Treatment landscape in cancer has rapidly evolved with the introduction of immune checkpoint inhibitors (ICI). Among various immune checkpoints, antibody-targeting programmed cell death-1 (PD-1) and its ligand (PD-L1) have demonstrated clinical benefits over conventional systemic chemotherapy in patients with non-small cell lung cancer (NSCLC). They have been approved as either monotherapy in patients with high PD-L1 expression 1 or combined with cytotoxic chemotherapy regardless of PD-L1 expression 2,3. Moreover, the clinical benefits were validated in unresectable stage III NSCLC as consolidation therapy after definitive chemoradiotherapy or early stage NSCLC (Ib-IIIA) as adjuvant therapy after curative surgery 4.

There have been many efforts to elucidate the predictive biomarkers of PD-(L)1 inhibitors. The PD-L1 expression in tumor tissue evaluated via immunohistochemistry has been incorporated as a companion diagnostic biomarker from the early clinical trials, which enhanced the response rate up to 46% in patients with PD-L1 ≥50% and showed an overall survival rate of up to 26.3 months 5. Other biomarkers, such as tumor mutation burden or gene expression profile, also demonstrated a positive predictive value 6,7. Recent large-scale meta-analysis of clinico-immunogenomics shows that both tumor- and T cell intrinsic factors exert a substantial impact on ICI response 8, supporting the necessity of in-depth investigation of high-throughput profiles of tumor and microenvironment.

ICI treatment modifies systemic immune profiles represented by changing the proportion of specific cell types. The increase in PD-1+Ki67+CD8+ T cells in the peripheral blood after treatment with PD-1 inhibitors is associated with a better outcome in patients with NSCLC 9,10. The cell type has also been identified in tumor tissues and related to clinical outcomes 11.

Tumor-infiltrating PD-1 positive T cells have higher capacity of tumor recognition than PD-1 negative T cells, indicating certain types of T cells in tumor bed function as tumor-specific T cells. In addition to T cells, other immune cell types, such as myeloid-derived suppressor cells or regulatory T cells, regulating the tumor-specific T cell immunity may also influence the therapeutic outcome 1214. In summary, the multicellular regulation of the tumor-immune microenvironment highlights the importance of systemic tumor and immune cell profiling at single cell resolution to investigate baselines associated with response to ICI treatment.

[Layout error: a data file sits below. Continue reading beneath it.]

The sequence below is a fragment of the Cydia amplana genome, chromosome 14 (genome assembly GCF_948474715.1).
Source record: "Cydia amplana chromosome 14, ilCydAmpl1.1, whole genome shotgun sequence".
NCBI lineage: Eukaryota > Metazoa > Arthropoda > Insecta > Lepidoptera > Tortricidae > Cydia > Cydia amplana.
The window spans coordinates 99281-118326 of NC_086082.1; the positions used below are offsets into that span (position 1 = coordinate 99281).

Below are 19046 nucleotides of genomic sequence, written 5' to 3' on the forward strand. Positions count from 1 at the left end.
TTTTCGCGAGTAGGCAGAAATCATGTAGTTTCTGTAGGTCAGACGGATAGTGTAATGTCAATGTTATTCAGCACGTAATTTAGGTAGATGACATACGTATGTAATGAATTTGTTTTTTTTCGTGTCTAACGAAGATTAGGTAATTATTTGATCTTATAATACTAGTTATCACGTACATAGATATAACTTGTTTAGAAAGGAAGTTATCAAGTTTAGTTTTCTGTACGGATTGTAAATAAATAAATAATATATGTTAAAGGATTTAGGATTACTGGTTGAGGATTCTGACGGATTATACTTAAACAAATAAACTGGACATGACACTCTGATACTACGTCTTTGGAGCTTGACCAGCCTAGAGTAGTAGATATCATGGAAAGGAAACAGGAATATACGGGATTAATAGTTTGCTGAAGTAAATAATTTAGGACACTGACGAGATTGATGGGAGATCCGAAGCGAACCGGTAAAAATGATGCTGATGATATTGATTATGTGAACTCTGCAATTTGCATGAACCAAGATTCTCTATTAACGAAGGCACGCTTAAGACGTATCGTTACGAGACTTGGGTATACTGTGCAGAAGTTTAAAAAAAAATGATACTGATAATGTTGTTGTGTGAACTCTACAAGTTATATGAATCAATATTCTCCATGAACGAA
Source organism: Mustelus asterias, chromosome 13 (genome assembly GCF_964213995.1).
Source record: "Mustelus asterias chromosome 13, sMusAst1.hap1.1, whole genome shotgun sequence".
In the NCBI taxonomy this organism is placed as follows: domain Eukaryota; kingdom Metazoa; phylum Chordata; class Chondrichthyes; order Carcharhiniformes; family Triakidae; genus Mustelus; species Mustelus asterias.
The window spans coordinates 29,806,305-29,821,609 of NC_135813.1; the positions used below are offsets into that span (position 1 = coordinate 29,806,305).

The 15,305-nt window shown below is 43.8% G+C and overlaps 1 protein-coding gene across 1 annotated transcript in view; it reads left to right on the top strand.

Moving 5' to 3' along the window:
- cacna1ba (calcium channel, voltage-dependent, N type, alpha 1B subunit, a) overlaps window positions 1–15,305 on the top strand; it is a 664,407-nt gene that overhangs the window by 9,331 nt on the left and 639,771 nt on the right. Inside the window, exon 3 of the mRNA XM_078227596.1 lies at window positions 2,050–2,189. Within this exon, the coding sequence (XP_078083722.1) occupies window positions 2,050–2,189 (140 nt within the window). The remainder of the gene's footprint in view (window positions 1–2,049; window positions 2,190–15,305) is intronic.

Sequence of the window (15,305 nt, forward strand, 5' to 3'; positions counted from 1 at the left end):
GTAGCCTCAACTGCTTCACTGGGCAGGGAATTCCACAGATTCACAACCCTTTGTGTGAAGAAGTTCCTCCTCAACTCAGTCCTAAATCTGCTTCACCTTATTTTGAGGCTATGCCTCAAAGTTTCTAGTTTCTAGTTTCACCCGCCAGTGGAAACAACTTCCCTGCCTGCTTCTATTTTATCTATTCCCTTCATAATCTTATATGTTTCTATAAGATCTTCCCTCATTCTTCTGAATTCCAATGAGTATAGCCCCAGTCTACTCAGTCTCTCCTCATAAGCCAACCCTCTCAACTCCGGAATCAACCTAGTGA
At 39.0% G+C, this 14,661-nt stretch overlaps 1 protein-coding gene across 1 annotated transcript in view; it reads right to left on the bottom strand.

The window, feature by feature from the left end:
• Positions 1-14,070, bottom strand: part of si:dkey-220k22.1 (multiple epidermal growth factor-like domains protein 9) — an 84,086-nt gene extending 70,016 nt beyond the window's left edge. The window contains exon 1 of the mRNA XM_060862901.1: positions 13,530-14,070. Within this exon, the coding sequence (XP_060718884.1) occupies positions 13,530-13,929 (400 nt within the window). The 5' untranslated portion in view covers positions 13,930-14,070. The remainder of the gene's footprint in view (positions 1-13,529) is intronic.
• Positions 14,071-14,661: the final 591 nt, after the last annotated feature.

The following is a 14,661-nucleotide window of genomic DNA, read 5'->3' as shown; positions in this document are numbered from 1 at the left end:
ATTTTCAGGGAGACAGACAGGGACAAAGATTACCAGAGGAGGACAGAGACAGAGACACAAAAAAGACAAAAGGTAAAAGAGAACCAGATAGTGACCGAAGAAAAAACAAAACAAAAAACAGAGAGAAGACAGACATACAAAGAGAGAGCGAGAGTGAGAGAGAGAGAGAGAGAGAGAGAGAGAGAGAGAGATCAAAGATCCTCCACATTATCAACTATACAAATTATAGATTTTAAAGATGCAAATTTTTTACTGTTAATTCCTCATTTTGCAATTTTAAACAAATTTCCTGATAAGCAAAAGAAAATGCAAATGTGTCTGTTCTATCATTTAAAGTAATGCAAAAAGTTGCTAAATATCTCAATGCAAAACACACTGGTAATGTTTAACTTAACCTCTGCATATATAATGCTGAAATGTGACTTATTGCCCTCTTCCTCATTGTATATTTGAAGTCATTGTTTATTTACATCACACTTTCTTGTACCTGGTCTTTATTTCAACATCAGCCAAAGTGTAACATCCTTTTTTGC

Variability and features of the lung cancer samples

We conducted scRNA-seq on 33 lung cancer samples from 26 patients treated with immune checkpoint inhibitors (ICI) between August 2017 and December 2019 to understand how cellular dynamics in lung cancer affect treatment sensitivity to PD-(L)1 inhibitors, used alone or in combination (Fig. 1a and Table S1). Immune checkpoint therapy provides clinical benefit in advanced metastatic NSCLC across different treatment lines 15. Notably, our samples have been collected from various tissue sites. In the scRNA-seq analysis, all specimens were used for the cell type profiling in an unbiased manner. For the evaluation of clinical outcomes, refined 14 core samples from 11 patients were used to minimize sample specific variations. Exclusion criteria from the core group encompass samples with treatment applied as adjuvant therapy, acquired after ICI treatment, no tumor content, non-evaluable for the clinical response, or histology other than non-small cell lung cancer (Table 1 and Fig. 1a). Of the 11 core patients, 8 had adenocarcinoma and 3 had squamous cell carcinoma. Clinical outcomes of ICI were partial response (PR) in four patients, stable disease (SD) in two patients, and progressive disease (PD) in five patients. Patients were classified as responders (PR) and non-responders (SD and PD) according to ICI response.

Cell lineage identification of 96,505 single cells from 26 patients with lung cancer treated with ICI.

a, Workflow of sample collection and single-cell analysis of lung cancer patients treated with ICI. b, UMAP plot of 96,505 single cells from 33 samples acquired from 26 advanced lung cancer patients, colored by clusters. AMB cells, Ambiguous cells. c, Dot plot of mean expression of canonical marker genes for cell lineages. d, Proportions of the cell lineages in NSCLC tissue from core patients shown by individual samples aligned with clinical data. Labels for origins indicate LN, Metastatic lymph node; Lung, Tumor lung; PE, Malignant pleural effusion; Liver, Metastatic liver. e, Box plot of the percentage of cell lineages in responder and non-responder groups. Label represents p-value calculated via two-tailed Student’s t-test. Each box represents the median and the interquartile range (IQR, the range between the 25th and 75th percentile), whiskers indicate the 1.5 times of IQR.

Clinical overview of NSCLC patients treated with ICI.

Due to the diversity of sample collection sites, our data may be influenced by varied immune cell composition at different sample collection sites. Therefore, we analyzed immune and stromal cell subsets across early-stage (tLung) and late-stage (tL/B) lung tumors, and metastatic lymph nodes (mLN), comparing them to normal lung (nLung) and lymph node (nLN) tissues. This analysis was conducted on public scRNA-seq data from 43 samples from 33 LUAD patients 16 (Fig. S1a-c). Although there were differences in tissue-specific resident populations, we found that the immune cell profiles, especially T/NK cells of mLN were similar to those of primary tumor tissues indicating the activation of immune responses were consistently observed at metastatic sites (Fig. S1d-f).